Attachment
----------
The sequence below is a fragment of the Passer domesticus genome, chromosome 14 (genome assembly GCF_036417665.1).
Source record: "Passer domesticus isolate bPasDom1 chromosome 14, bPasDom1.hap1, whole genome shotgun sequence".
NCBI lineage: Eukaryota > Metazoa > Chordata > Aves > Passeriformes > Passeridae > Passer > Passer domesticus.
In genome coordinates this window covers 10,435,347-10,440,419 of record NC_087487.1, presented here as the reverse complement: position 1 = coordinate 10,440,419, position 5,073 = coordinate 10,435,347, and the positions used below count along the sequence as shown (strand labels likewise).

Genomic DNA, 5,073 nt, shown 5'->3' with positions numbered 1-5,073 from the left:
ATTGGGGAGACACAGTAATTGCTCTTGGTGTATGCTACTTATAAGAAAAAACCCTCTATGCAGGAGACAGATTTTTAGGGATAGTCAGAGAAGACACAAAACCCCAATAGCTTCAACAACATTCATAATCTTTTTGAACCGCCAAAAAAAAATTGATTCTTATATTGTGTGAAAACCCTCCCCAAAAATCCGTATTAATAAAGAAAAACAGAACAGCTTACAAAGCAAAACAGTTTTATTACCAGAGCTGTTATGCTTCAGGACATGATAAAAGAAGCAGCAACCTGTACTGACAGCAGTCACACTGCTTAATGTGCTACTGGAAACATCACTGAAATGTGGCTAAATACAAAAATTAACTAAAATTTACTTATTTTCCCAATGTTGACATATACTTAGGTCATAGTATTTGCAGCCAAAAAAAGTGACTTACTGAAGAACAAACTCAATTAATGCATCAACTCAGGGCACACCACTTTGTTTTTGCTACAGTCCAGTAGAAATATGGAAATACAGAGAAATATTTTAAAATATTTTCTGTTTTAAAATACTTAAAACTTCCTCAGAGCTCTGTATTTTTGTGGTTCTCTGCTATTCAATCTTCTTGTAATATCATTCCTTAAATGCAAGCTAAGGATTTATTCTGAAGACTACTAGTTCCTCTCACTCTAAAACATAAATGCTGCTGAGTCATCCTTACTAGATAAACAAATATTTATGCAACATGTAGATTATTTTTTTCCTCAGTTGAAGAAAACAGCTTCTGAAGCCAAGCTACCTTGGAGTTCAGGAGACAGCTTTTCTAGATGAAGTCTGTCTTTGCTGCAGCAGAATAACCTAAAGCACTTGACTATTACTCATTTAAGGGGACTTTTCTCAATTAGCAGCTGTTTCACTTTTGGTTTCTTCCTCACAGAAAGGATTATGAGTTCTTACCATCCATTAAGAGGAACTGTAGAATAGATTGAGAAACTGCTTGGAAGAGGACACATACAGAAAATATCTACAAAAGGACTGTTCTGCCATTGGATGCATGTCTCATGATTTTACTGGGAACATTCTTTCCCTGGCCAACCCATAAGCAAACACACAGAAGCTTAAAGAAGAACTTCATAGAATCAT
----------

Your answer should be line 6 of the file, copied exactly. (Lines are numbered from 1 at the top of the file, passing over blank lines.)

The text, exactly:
ATTGGGGAGACACAGTAATTGCTCTTGGTGTATGCTACTTATAAGAAAAAACCCTCTATGCAGGAGACAGATTTTTAGGGATAGTCAGAGAAGACACAAAACCCCAATAGCTTCAACAACATTCATAATCTTTTTGAACCGCCAAAAAAAAATTGATTCTTATATTGTGTGAAAACCCTCCCCAAAAATCCGTATTAATAAAGAAAAACAGAACAGCTTACAAAGCAAAACAGTTTTATTACCAGAGCTGTTATGCTTCAGGACATGATAAAAGAAGCAGCAACCTGTACTGACAGCAGTCACACTGCTTAATGTGCTACTGGAAACATCACTGAAATGTGGCTAAATACAAAAATTAACTAAAATTTACTTATTTTCCCAATGTTGACATATACTTAGGTCATAGTATTTGCAGCCAAAAAAAGTGACTTACTGAAGAACAAACTCAATTAATGCATCAACTCAGGGCACACCACTTTGTTTTTGCTACAGTCCAGTAGAAATATGGAAATACAGAGAAATATTTTAAAATATTTTCTGTTTTAAAATACTTAAAACTTCCTCAGAGCTCTGTATTTTTGTGGTTCTCTGCTATTCAATCTTCTTGTAATATCATTCCTTAAATGCAAGCTAAGGATTTATTCTGAAGACTACTAGTTCCTCTCACTCTAAAACATAAATGCTGCTGAGTCATCCTTACTAGATAAACAAATATTTATGCAACATGTAGATTATTTTTTTCCTCAGTTGAAGAAAACAGCTTCTGAAGCCAAGCTACCTTGGAGTTCAGGAGACAGCTTTTCTAGATGAAGTCTGTCTTTGCTGCAGCAGAATAACCTAAAGCACTTGACTATTACTCATTTAAGGGGACTTTTCTCAATTAGCAGCTGTTTCACTTTTGGTTTCTTCCTCACAGAAAGGATTATGAGTTCTTACCATCCATTAAGAGGAACTGTAGAATAGATTGAGAAACTGCTTGGAAGAGGACACATACAGAAAATATCTACAAAAGGACTGTTCTGCCATTGGATGCATGTCTCATGATTTTACTGGGAACATTCTTTCCCTGGCCAACCCATAAGCAAACACACAGAAGCTTAAAGAAGAACTTCATAGAATCAT